Broken Ankle

What is a broken ankle?

A broken ankle is a break in one or both of the bones that make up the ankle joint. These bones are the tibia and the fibula.

How does it occur?

Ankle breaks, or fractures, can occur in many ways: for example, by falls, contact sports and exercise injuries, and force from a blow.

There are many types of fractures, which determine the severity of the injury and its treatment:

nondisplaced fracture: the broken pieces of bone remain properly aligned

displaced fracture: the broken pieces of bone are not properly aligned

comminuted fracture: there are more than two pieces of bone at the fracture.

compound (open) fracture: one end of the broken bone has broken through the skin.

closed fracture: neither end of the broken bone has pierced the skin.

impacted fracture: the ends of the broken bone are driven into each other.

avulsion fracture: the muscle or ligament has pulled a portion of the bone away from where it was originally attached.

pathological fracture: the bone has been weakened or destroyed by disease (such as osteoporosis) so that the bone breaks easily.

What are the symptoms?

Symptoms of an ankle fracture include:

a snapping or popping sound at the time of the injury

loss of function (hurts to move the ankle)




deformity (sometimes)

discolored skin, or bruising, which appears hours to days after the injury.

Rarely, you may have an open wound with an ankle fracture.

How is it diagnosed?

To diagnose an ankle fracture, the doctor will review your symptoms, ask about how the injury occurred, and examine you. The doctor will also order x-rays. Several different views of the bone may be taken to pinpoint the fracture.

How is it treated?

The immediate emergency treatment for a fractured ankle is immobilization (keeping it from moving), elevation, compression (wrapping it with an elastic or Ace bandage), and the application of ice packs.

The doctor may need to set your ankle bone back into its proper place and put you in a cast for 6 to 8 weeks. If the fracture is not too severe, you may be able to walk in the cast after a short period.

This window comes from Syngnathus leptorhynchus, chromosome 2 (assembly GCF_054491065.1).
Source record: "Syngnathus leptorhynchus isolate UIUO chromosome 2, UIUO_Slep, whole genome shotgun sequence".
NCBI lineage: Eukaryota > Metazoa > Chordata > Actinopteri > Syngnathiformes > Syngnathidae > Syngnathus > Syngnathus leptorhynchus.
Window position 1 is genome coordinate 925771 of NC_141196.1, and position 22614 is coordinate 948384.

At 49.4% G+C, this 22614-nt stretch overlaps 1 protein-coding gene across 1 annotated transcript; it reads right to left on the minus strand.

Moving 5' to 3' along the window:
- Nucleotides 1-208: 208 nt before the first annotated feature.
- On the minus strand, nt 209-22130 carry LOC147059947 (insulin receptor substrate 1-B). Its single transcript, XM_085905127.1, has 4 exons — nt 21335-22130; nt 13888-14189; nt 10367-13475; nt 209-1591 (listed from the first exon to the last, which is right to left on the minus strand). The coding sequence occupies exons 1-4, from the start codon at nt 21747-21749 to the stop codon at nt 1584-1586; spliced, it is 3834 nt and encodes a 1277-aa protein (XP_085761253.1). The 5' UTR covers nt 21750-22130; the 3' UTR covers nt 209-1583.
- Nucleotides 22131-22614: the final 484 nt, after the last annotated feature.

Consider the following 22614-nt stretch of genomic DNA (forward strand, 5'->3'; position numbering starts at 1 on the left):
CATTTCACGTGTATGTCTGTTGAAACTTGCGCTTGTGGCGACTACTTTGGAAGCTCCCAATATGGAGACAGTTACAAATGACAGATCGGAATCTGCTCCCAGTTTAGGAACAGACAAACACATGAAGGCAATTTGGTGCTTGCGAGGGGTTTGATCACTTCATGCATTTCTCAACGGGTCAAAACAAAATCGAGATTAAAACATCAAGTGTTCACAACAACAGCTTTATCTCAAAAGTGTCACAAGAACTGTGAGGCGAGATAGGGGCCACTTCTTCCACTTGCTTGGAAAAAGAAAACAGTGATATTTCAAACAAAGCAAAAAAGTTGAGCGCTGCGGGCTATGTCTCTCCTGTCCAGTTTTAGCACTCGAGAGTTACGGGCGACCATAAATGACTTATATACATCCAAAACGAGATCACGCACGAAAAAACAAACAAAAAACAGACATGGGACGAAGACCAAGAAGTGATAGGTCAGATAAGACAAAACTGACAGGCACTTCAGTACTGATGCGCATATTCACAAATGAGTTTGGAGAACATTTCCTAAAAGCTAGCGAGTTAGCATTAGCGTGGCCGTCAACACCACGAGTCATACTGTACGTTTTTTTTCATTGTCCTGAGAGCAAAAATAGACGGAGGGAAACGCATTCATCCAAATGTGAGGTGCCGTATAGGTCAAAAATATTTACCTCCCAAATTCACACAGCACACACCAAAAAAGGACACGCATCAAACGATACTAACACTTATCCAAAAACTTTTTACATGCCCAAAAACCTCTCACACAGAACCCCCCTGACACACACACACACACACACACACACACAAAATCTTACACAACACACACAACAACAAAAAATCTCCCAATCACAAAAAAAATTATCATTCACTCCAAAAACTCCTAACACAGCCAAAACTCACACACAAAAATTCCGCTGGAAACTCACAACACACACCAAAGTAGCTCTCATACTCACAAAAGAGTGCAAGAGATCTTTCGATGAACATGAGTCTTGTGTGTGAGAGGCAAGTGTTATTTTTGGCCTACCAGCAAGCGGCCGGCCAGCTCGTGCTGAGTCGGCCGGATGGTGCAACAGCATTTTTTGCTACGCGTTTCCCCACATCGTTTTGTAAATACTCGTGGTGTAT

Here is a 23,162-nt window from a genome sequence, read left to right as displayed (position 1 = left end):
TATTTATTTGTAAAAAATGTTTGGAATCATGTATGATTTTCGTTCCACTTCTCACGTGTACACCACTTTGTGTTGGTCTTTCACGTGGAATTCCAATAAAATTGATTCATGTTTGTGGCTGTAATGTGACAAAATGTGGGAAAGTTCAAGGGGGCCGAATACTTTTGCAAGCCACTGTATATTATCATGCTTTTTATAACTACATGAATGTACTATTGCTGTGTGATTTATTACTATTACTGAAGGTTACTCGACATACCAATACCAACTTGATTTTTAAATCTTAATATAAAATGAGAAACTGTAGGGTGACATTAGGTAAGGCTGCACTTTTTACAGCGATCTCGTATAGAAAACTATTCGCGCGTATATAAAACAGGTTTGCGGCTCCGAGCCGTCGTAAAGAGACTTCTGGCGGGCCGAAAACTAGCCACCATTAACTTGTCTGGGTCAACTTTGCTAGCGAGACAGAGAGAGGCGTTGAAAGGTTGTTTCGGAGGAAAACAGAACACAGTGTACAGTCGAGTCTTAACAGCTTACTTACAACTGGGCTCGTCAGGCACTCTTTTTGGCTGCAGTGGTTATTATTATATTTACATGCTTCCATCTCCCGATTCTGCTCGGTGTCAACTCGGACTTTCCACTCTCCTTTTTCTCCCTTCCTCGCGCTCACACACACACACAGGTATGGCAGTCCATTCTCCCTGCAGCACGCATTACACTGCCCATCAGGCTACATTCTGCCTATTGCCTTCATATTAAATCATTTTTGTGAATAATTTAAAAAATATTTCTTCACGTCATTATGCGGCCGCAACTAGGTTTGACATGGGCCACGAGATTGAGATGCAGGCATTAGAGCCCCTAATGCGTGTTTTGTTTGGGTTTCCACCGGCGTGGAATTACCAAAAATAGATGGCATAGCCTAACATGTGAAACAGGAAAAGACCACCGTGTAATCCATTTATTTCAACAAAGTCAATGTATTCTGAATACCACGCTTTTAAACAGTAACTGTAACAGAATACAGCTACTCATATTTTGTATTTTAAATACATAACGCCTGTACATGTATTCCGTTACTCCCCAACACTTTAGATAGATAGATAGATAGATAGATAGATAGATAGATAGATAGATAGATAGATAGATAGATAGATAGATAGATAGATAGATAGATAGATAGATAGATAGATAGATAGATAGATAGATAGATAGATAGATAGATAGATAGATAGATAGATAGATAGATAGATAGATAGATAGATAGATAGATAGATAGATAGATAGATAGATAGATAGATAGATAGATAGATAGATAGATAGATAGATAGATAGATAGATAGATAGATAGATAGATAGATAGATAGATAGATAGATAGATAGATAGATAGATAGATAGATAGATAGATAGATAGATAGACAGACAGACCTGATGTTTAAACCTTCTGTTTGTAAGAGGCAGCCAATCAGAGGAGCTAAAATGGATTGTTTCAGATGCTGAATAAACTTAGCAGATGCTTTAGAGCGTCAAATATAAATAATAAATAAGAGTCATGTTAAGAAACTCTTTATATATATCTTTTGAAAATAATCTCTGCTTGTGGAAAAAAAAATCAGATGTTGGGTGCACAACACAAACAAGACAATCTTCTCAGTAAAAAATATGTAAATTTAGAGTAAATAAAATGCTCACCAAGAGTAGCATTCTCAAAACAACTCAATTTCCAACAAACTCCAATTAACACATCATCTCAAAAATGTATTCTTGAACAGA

If the ankle bone cannot be aligned perfectly before it is ready for a cast, surgery will be necessary.

In the first 2 to 3 weeks after the injury, be sure to keep your ankle elevated on pillows and place ice packs on top of the cast for 20 to 30 minutes every 3 to 4 hours to help reduce swelling.

You should also:

Make sure the cast does not get wet. Cover the cast with plastic when you bathe.

Use crutches or a cane, as directed by your doctor. Your doctor will tell you how much weight you can put on your leg, if any.

Not scratch the skin around the cast or poke things down the cast.

How can I take care of myself?

To help take care of yourself, follow the full course of treatment your doctor prescribes. Also, follow these guidelines:

Eat a variety of nutritious foods.

Get plenty of rest.

Elevate the leg when possible to reduce any swelling.

Call the doctor immediately if:

You have swelling above or below the fracture.

Your toenails or feet turn grey or blue and stay grey or blue even when your leg is elevated.

You have numbness or complete loss of feeling in the skin below the fracture.

You have lingering pain at the site of the fracture under the cast, or increasing pain not helped by elevation or pain medication.

You have burning pain under the cast.

When can I return to my sport or activity?

The goal of rehabilitation is to return you to your sport or activity as soon as is safely possible. If you return too soon you may worsen your injury, which could lead to permanent damage. Everyone recovers from injury at a different rate. Return to your sport or activity will be determined by how soon your ankle recovers, not by how many days or weeks it has been since your injury occurred. Some people return within a few days after the cast is removed, some in several weeks. Your ankle will be healing while you are doing your rehabilitation exercises. These exercises will help improve your ankle strength and range of motion.

You may safely return to your sport or activity when, starting from the top of the list and progressing to the end, each of the following is true:

You have full range of motion in the injured leg compared to the uninjured leg.

You have full strength of the injured leg compared to the uninjured leg.

You can jog straight ahead without pain or limping.

You can sprint straight ahead without pain or limping.

You can do 45-degree cuts, first at half-speed, then at full-speed.

You can do 20-yard figures-of-eight, first at half-speed, then at full-speed.

You can do 90-degree cuts, first at half-speed, then at full-speed.

You can do 10-yard figures-of-eight, first at half-speed, then at full-speed.

You can jump on both legs without pain and you can jump on the injured leg without pain.

How can I help prevent an ankle fracture?

To help prevent an ankle fracture, follow these guidelines:


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